Fox News star host Bill O’Reilly last night went after his fellow Americans. They’re too uninformed, he said.
To establish the point, O’Reilly relied on data, citing a 2011 Newsweek study showing that U.S. citizens who take the citizenship test given to foreigners perform miserably. How many couldn’t name the sitting vice president of the United States? Twenty-nine percent. A good 44 percent couldn’t define the Bill of Rights. After running through the numbers, O’Reilly said, “That’s a disaster.”
To explain the point, O’Reilly didn’t rely on data. He merely argued that the main culprit for American’s poor level of informedness was the public schools. Then: “Number two, the Internet has created a generation of self-absorbed, addicted, distracted and ignorant people. The powerful machines, hand-held many of them, are diverting a lot of Americans away from real life. You can now create your own world on the net devoid of reality, and millions of Americans are doing that. The result is that a very few shrewd people are now wielding enormous power.”
Surely there’s a study or two out there on this topic. Ah, the Pew Research Center for the People and the Press did an enterprising look at the question back in 2007. It’s subtitled “What Americans Know: 1989-2007,” and thus encompasses the impact of the Internet on public awareness of civic matters. The resounding, anti-O’Reilly conclusion is this: “On average, today’s citizens are about as able to name their leaders, and are about as aware of major news events, as was the public nearly 20 years ago.”
That is to say that the crisis that O’Reilly presents is not quite there, according to the data.
A 2006 study by the Annenberg Public Policy Center of the University of Pennsylvania also throws some static in O’Reilly’s direction. It polled 1,501 young people and concluded that the “Internet is the best information source for promoting political awareness and civic engagement among youths aged 14-22. . . . Conversely, a heavy diet of television viewing lowered political awareness.”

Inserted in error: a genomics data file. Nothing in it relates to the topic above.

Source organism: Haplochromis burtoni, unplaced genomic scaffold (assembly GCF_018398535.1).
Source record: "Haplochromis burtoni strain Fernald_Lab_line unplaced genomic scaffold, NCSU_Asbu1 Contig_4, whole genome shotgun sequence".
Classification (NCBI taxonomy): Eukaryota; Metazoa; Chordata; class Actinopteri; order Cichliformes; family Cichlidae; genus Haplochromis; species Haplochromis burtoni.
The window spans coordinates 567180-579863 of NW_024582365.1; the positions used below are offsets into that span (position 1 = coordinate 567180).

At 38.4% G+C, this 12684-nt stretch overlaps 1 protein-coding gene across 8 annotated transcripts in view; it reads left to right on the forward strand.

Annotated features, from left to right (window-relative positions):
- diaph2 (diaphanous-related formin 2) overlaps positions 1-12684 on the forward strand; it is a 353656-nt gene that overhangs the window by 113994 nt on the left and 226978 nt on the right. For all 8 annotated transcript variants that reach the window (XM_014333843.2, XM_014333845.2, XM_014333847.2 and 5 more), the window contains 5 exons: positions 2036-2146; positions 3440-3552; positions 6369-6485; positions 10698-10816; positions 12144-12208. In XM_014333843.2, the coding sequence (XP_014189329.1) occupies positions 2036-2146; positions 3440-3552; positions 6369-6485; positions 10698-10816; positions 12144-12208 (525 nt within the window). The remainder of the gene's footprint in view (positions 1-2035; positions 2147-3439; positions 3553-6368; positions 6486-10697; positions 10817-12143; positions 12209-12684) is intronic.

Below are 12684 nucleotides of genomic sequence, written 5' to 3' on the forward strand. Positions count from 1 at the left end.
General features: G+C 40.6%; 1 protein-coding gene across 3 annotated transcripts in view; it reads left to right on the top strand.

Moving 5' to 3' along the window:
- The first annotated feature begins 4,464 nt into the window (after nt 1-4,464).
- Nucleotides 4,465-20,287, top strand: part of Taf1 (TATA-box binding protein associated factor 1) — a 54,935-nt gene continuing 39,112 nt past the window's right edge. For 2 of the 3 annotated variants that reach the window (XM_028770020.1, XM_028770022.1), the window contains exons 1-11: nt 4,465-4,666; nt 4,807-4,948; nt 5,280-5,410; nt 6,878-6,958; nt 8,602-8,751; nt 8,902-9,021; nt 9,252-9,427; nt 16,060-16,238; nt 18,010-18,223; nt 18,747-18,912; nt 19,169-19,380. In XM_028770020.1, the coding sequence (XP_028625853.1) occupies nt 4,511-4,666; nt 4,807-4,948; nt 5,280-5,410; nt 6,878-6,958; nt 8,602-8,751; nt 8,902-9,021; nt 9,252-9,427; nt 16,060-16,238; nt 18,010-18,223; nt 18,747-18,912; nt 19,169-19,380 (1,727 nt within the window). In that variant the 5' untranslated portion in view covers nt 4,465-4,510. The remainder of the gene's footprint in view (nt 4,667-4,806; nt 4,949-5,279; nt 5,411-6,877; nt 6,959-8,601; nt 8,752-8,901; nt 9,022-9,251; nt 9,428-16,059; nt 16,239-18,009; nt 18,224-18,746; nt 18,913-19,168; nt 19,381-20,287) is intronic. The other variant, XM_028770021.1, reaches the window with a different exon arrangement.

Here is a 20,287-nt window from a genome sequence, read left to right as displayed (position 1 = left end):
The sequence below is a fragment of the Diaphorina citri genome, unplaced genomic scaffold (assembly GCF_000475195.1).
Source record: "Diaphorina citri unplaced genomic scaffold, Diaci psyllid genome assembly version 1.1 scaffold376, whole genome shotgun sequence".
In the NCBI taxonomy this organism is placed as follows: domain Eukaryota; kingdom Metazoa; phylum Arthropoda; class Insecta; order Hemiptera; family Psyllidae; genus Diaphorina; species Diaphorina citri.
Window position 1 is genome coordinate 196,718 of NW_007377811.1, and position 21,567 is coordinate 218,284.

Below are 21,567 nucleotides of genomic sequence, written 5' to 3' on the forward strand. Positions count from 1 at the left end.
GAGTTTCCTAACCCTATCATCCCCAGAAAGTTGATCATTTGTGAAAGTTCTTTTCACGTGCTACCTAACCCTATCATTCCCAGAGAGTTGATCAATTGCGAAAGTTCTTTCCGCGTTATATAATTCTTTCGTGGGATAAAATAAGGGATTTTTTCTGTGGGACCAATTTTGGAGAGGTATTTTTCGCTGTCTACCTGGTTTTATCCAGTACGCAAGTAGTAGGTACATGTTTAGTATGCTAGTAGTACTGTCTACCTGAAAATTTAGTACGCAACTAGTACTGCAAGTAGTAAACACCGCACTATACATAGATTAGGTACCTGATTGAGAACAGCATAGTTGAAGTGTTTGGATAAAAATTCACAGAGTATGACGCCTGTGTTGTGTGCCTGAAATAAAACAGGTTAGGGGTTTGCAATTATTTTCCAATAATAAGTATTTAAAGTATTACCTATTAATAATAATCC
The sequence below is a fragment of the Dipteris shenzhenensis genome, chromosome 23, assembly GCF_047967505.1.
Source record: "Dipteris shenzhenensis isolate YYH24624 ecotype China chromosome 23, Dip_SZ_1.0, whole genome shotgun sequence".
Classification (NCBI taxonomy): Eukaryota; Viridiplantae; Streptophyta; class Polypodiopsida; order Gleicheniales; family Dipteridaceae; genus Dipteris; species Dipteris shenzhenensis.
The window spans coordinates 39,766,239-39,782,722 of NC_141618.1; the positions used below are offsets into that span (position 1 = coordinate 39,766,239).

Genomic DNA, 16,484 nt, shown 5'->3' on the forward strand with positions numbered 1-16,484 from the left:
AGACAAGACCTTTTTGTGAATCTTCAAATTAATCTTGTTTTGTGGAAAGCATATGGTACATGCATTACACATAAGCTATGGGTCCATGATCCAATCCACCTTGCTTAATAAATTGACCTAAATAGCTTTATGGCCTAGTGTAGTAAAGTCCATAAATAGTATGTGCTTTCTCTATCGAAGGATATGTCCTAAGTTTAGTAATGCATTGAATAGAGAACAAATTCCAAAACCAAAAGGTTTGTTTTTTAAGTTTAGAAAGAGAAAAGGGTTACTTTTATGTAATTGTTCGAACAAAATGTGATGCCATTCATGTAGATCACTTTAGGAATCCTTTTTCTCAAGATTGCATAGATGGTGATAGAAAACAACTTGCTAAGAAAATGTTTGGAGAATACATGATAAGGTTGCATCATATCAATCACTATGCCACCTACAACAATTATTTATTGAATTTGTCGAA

The Annenberg Center’s Daniel Romer this morning told the Erik Wemple Blog that “getting lost in TV” is quite easy for Americans. “So it’s really not the Internet, it’s TV” that’s the problem, Romer said. “It has been for years, ironically, and that’s where [O'Reilly] is. It’s kind of weird to have him blame the other medium.” In fairness to O’Reilly and his ilk, the Annenberg study found that watching “national nightly TV news or cable news . . . was positively associated with awareness.” The trouble comes with watching movies and following shows on television.
Perhaps O’Reilly’s gut is better with numbers and demographics than a team of prominent researchers. Certainly he believes so. But if you’re going to whack the Internet on the top-rated cable-news program, perhaps a bit more data would help things along. Whatever the minutiae, O’Reilly clearly has a selective set of views on the Internet. A few weeks back, Tom Brokaw was quoted as dismissing the relative smallness of the cable news audience vis-a-vis the network broadcasts. O’Reilly ripped back, in part, “Here on ‘The Factor,’ we are the center of discussion on the Internet nearly every night.” That ignorant Internet!